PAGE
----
As developers of electronic health-record systems pore over two new rules released last week governing Stage 3 of the federal EHR incentive-payment program, vendors are remembering Stage 2 rules and the problems they created for both EHR vendors and their customers.
Vendors want to know if the new rules will be more focused and flexible than prior rules and whether they will promote more effective quality measurement and interoperability between systems and users, said Mark Segal, vice president for government and industry affairs at GE Healthcare IT and chair of the Electronic Health Record Association. The EHRA is an affiliate of the Healthcare Information and Management Systems Society, a Chicago-based health IT industry trade group.
Key to it all is whether “developers have enough time to meet new functionality and regulatory requirements,” Segal said. “We want to be really mindful of the challenges that providers and developers have faced in Stage 2.”
Federal policymakers, in their initial planning for the transition from Stage 1 to the more stringent requirements of Stage 2, underestimated the time it would take for developers to build the mandated changes in EHR functionality into their systems, sparking protests from provider organizations almost from the program's beginning.
Subsequent product-development delays cascaded onto providers, with many having difficulty implementing the upgrades in time to meet their meaningful-use targets by program-mandated deadlines. Eventually, the CMS was forced to extend, via hardship exemptions, the lifespan of Stage 1, delay the start of Stage 2 for some providers and push back the start of Stage 3 into 2017.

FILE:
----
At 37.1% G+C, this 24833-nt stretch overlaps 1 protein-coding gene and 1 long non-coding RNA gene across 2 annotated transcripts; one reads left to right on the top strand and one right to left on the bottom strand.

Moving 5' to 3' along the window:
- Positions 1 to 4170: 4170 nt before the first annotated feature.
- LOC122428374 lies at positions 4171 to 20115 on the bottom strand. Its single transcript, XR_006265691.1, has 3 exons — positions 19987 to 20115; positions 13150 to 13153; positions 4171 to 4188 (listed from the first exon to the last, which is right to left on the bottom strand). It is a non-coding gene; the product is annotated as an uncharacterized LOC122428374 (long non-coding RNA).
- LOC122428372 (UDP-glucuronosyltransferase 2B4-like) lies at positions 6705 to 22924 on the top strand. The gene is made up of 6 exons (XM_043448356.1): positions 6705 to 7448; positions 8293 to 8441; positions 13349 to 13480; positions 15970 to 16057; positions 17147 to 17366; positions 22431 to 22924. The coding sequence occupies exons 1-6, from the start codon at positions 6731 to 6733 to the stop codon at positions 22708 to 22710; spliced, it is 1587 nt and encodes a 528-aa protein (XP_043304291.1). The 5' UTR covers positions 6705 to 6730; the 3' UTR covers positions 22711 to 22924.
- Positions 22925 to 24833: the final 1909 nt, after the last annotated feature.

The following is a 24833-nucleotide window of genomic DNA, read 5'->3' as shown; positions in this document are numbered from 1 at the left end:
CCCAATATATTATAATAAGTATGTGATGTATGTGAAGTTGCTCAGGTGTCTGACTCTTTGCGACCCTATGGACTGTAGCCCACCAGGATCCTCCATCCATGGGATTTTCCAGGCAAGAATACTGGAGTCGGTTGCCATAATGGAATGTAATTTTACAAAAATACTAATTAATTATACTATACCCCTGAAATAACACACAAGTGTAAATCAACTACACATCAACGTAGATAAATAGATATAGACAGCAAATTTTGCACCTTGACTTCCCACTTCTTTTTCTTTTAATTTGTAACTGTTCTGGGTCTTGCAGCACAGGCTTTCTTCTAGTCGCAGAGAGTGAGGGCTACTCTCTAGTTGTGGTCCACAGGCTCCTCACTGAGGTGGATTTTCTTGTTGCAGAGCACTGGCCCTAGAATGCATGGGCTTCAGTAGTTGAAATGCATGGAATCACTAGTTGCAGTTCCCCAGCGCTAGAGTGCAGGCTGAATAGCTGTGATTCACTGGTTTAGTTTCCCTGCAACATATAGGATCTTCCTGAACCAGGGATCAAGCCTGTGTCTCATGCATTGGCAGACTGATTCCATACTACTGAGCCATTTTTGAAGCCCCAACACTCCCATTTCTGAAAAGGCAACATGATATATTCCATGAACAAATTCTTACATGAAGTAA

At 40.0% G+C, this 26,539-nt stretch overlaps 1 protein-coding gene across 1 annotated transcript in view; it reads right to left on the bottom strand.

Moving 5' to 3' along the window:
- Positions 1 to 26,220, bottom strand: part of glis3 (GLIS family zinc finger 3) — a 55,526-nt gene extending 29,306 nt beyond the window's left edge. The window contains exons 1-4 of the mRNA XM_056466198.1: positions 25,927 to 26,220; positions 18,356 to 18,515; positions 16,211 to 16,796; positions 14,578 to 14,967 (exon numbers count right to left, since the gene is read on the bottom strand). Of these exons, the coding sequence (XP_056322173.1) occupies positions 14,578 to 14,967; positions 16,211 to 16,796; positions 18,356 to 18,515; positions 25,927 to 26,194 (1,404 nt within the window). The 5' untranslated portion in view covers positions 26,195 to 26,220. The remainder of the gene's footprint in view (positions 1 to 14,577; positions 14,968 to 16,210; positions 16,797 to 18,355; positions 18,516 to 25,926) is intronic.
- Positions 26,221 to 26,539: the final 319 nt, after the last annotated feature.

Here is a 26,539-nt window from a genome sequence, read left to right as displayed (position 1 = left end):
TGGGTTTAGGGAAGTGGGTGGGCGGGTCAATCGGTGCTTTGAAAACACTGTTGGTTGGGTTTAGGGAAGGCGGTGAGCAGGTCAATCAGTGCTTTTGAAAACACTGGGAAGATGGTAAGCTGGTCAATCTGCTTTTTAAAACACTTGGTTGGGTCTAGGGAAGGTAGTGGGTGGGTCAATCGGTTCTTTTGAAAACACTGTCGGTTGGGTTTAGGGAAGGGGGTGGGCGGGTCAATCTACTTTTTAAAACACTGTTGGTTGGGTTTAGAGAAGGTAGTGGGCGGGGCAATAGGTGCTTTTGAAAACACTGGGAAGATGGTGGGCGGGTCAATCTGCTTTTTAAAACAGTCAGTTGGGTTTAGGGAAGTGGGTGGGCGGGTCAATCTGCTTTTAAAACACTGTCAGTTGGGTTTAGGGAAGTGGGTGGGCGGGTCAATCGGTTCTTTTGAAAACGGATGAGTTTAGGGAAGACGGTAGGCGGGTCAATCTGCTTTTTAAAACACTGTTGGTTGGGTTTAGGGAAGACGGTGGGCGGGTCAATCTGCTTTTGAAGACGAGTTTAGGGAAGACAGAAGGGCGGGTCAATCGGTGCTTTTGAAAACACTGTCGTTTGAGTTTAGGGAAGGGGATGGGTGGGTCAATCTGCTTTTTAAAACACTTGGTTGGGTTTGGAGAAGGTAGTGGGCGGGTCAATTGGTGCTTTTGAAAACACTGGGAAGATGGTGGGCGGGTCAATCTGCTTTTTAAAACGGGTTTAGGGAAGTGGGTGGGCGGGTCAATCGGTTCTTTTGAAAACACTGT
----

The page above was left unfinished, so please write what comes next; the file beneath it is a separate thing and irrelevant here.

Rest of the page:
Segal said the CMS decision, reflected in its new rule released Friday, to again move the start date for Stage 3 from 2017 to 2018 is a good move. “CMS definitely acknowledged the delays they saw in Stage 2.”
But it remains to be seen whether even with the extra year's extension there will be enough time for developers and providers to adapt to the changes in the new rule, Segal said.
“We had not called explicitly for a move to 2018, but what we have asked for is a good solid, 18-month minimum for all the things we need,” Segal said. Those needs include not only the CMS releasing its final rule on meaningful use, but also a companion rule by the Office of the National Coordinator for Health Information Technology at HHS for testing and certifying EHR systems. An ONC proposed rule for what it's calling the 2015 Edition software requirements also was released Friday. The EHRA also wants to know, before its 18-month window opens, what quality measures are required and specifics on how its systems will be tested for certification.
Final rules for Stage 3 and the 2015 Edition are not expected until late this year. Consolidated quality reporting metrics for Stage 3 meaningful use are also pending, as are final EHR testing specs.
The proposed rule indicated that providers wishing to step up to Stage 3 might do so voluntarily in 2017, but Segal said “we're still concerned that the timeline is unrealistic for deployment in 2017.”
With the advent of accountable care organizations and an increasing shift to performance-based reimbursements, general healthcare providers who are at financial risk for populations of patients are, as a result, also under pressure to keep better track of patients receiving treatment from outside behavioral health providers.
But data for behavioral health falls under more stringent state and federal privacy laws, many of which oblige providers to obtain a patient's consent each time their medical records are shared with another provider, even for treatment.
Handling this more sensitive information mixed in with their own general health data with its less-stringent privacy rules has been troublesome for general health providers.
Work by the ONC, the Substance Abuse and Mental Health Services Administration, the Veterans Affairs Department and several private developers has produced a technological approach to the problem called Data Segmentation for Privacy, or DS4P, which is now being used by early adopters at the VA and some private-sector providers.
The ONC included a DS4P requirement in its proposed rule for the 2015 Edition.
It's too early to tell what challenge DS4P presents for developers, Segal said.
“It's new functionality,” Segal said. “We'll be looking at that and consulting with our members.”